Researchers report that physical and social well-being in old age are linked to self-assessments of life worth. Assessing factors that contribute to a meaningful life, particularly among aging individuals, is a matter of public policy interest. To explore how self-assessments of life worth affect health and behavior, Andrew Steptoe and Daisy Fancourt analyzed data from the English Longitudinal Study of Ageing, in which surveys were conducted among and biomarker data was collected from 7,304 individuals in England, ages 50-90 years, between 2012 and 2016. After controlling for age, sex, education, and occupational prestige, the authors found that compared with low ratings, high ratings for engagement in worthwhile activities were linked to a greater extent with strong personal relationships, healthy lifestyles, sound mental and physical health, affluence, and increased time spent exercising and socializing. High ratings were also associated with biomarkers such as high gait speed, strong hand grip, high-density lipoprotein cholesterol, high vitamin D concentrations, decreased obesity, low plasma C-reactive protein, and low white blood cell counts. High ratings in 2012 predicted healthy lifestyles, increased relationships and socializing, and reduced loneliness, depression, and health issues in 2016. The findings suggest that a spectrum of behavioral, economic, health, and social variables may influence whether aging individuals believe they are leading meaningful lives, and that such beliefs affect future well-being, according to the authors.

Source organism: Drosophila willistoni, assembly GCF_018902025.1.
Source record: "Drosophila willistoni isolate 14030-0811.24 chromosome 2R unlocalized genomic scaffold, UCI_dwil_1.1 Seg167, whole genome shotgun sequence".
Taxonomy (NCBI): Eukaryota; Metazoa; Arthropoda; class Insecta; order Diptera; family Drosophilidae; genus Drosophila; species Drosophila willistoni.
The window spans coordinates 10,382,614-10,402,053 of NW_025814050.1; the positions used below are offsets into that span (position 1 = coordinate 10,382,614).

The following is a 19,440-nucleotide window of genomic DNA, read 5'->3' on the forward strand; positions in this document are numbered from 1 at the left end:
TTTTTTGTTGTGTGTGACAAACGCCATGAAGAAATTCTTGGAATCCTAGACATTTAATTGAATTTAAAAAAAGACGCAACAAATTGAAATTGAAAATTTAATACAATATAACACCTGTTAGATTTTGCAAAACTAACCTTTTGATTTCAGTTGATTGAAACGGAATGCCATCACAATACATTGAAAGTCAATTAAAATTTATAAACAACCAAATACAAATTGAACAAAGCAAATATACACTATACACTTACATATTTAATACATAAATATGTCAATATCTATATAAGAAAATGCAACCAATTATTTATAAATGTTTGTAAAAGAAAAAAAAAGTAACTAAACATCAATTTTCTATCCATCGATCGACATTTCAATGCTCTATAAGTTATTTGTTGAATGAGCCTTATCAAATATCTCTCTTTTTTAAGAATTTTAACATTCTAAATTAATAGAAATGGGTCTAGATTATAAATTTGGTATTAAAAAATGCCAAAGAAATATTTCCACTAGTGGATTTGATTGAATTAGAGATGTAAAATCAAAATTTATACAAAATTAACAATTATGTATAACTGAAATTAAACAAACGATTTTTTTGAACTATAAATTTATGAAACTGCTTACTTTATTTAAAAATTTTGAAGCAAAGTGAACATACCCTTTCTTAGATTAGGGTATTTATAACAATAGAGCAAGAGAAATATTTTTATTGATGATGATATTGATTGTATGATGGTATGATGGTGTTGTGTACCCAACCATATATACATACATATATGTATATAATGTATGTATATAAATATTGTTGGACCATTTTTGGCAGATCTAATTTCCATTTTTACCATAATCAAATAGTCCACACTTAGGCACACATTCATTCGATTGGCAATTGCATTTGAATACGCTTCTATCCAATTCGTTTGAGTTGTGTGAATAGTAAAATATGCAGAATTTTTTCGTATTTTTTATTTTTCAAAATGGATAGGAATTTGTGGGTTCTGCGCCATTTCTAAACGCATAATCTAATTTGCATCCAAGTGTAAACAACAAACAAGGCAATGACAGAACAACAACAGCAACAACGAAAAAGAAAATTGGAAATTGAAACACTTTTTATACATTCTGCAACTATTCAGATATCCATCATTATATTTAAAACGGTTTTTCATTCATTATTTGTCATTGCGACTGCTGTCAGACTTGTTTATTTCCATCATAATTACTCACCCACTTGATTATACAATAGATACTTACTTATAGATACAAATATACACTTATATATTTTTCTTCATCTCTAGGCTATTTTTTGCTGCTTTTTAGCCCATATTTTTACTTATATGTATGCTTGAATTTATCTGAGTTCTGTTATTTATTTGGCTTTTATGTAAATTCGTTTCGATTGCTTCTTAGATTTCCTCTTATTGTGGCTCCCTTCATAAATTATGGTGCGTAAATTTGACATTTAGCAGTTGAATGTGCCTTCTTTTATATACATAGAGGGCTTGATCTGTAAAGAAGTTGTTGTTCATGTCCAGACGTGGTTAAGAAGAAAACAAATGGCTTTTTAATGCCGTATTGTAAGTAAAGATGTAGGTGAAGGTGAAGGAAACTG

Article #18-14723: "Leading a meaningful life at older ages and its relationship with social engagement, prosperity, health, biology, and time use," by Andrew Steptoe and Daisy Fancourt.
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Proceedings of the National Academy of Sciences